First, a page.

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The HistoryMakers Video Oral History With Amy Tate Billingsley

Stearns, Scott; HistoryMakers (Video Oral History Collection)
Format
Video; Computer Resource; Online Video; Online
Summary
Civic leader Amy Tate Billingsley was born on November 29, 1936 in Chicago, Illinois to parents Herman Tate and Inez Duke Tate, who were both active community leaders. Billingsley's great-grandfather, Jesse Chisholm Duke, was a prominent newspaper editor; her grandfather, Charles Sumner Duke, a world-renowned architectural engineer. Billingsley received her A.B. degree in mathematics and humanities from the University of Chicago in 1958, her M.A degree in counseling psychology from Ohio State University in 1961, and her M.B.A. degree in marketing and management from the University of Baltimore in 1982. In 1968, Billingsley assisted her husband, Andrew Billingsley, with the classic book, Black Families in White America. She worked in the Clinton administration with historically black colleges and with Labor Secretary Alexis Herman. She helped found the Black Women's Agenda, Inc., lobbying for African American women in the emerging women's movement. Billingsley also served as The HistoryMakers coordinator in Washington, D.C.
Performers
Larry Crowe, interviewer.
Release Date
2016
Run Time
149 min.
Language
English
Variant Title
History Makers video oral history with Amy Tate Billingsley
Amy Tate Billingsley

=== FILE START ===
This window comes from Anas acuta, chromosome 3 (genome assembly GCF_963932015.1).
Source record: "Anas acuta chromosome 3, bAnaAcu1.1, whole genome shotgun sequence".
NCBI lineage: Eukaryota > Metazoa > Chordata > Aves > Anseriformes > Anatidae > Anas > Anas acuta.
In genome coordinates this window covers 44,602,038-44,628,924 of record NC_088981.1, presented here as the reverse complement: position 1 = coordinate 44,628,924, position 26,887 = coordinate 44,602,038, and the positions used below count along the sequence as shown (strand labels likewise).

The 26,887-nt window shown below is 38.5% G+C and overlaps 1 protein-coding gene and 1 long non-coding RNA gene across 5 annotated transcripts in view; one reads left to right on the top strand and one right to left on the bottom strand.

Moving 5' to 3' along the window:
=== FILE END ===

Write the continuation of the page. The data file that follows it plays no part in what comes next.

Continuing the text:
Credits
Videographer, Scott Stearns.
Published
Chicago, Illinois : The HistoryMakers, [2016]
Recording Info
Recorded Washington, District of Columbia 2003 April 26.
Description
1 online resource (5 video files (2 hr., 28 min., 30 sec.)) : sound, color
Technical Details
  • Access in Virgo Classic
  • Staff View

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    a| Civic leader Amy Tate Billingsley was born on November 29, 1936 in Chicago, Illinois to parents Herman Tate and Inez Duke Tate, who were both active community leaders. Billingsley's great-grandfather, Jesse Chisholm Duke, was a prominent newspaper editor; her grandfather, Charles Sumner Duke, a world-renowned architectural engineer. Billingsley received her A.B. degree in mathematics and humanities from the University of Chicago in 1958, her M.A degree in counseling psychology from Ohio State University in 1961, and her M.B.A. degree in marketing and management from the University of Baltimore in 1982. In 1968, Billingsley assisted her husband, Andrew Billingsley, with the classic book, Black Families in White America. She worked in the Clinton administration with historically black colleges and with Labor Secretary Alexis Herman. She helped found the Black Women's Agenda, Inc., lobbying for African American women in the emerging women's movement. Billingsley also served as The HistoryMakers coordinator in Washington, D.C.
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